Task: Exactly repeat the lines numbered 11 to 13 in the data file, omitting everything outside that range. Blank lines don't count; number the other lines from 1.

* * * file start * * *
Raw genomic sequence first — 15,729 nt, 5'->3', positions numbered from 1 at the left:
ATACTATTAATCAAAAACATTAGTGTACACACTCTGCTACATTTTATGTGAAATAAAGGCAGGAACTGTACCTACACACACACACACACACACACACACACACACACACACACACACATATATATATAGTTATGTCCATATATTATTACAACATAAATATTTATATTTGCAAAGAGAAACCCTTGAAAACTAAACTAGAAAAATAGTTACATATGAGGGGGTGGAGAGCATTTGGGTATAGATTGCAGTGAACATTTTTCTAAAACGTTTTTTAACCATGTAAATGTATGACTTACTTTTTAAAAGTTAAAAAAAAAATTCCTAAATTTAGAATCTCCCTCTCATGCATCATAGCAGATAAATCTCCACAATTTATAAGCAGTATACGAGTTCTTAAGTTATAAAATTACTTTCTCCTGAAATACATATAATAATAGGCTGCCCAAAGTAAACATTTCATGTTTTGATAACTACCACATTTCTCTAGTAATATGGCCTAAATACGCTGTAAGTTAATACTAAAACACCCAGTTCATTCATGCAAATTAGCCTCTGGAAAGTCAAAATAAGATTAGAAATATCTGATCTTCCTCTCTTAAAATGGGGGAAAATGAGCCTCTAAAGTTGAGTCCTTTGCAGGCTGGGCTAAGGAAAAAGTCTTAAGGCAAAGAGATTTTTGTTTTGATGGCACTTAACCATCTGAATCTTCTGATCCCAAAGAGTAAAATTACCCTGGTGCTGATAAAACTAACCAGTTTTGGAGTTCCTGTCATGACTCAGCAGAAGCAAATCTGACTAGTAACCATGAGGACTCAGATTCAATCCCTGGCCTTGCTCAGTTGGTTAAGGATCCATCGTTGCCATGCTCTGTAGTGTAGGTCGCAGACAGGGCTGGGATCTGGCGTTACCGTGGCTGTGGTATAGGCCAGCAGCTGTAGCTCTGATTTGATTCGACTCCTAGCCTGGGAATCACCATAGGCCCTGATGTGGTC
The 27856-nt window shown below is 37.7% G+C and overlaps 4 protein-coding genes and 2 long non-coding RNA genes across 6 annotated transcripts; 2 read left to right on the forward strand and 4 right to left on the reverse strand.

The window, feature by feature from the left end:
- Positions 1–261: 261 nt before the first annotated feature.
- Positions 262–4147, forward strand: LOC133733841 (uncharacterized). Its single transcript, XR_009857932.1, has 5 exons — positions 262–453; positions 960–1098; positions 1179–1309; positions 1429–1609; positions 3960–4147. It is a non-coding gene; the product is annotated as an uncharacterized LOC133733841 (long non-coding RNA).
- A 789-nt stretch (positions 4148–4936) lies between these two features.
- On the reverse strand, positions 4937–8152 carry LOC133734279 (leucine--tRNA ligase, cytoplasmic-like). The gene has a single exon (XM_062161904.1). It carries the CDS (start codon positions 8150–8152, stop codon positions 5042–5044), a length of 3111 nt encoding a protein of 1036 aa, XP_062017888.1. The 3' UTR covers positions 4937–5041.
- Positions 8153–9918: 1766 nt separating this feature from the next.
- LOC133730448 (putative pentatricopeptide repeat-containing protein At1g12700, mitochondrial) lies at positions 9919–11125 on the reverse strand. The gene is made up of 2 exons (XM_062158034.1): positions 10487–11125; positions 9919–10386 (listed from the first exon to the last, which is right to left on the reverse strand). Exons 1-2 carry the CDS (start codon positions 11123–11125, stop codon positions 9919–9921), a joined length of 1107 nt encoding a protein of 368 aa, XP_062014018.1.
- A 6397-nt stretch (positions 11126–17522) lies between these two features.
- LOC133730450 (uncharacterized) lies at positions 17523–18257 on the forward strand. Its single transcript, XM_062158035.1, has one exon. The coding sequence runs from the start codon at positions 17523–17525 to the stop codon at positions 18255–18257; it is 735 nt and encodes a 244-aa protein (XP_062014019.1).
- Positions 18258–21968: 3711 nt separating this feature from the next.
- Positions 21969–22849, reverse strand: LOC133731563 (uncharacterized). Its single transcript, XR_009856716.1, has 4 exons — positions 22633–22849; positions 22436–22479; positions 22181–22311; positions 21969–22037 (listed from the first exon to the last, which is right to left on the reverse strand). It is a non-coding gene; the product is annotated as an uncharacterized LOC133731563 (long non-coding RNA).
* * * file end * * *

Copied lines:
- A 6397-nt stretch (positions 11126–17522) lies between these two features.
- LOC133730450 (uncharacterized) lies at positions 17523–18257 on the forward strand. Its single transcript, XM_062158035.1, has one exon. The coding sequence runs from the start codon at positions 17523–17525 to the stop codon at positions 18255–18257; it is 735 nt and encodes a 244-aa protein (XP_062014019.1).
- Positions 18258–21968: 3711 nt separating this feature from the next.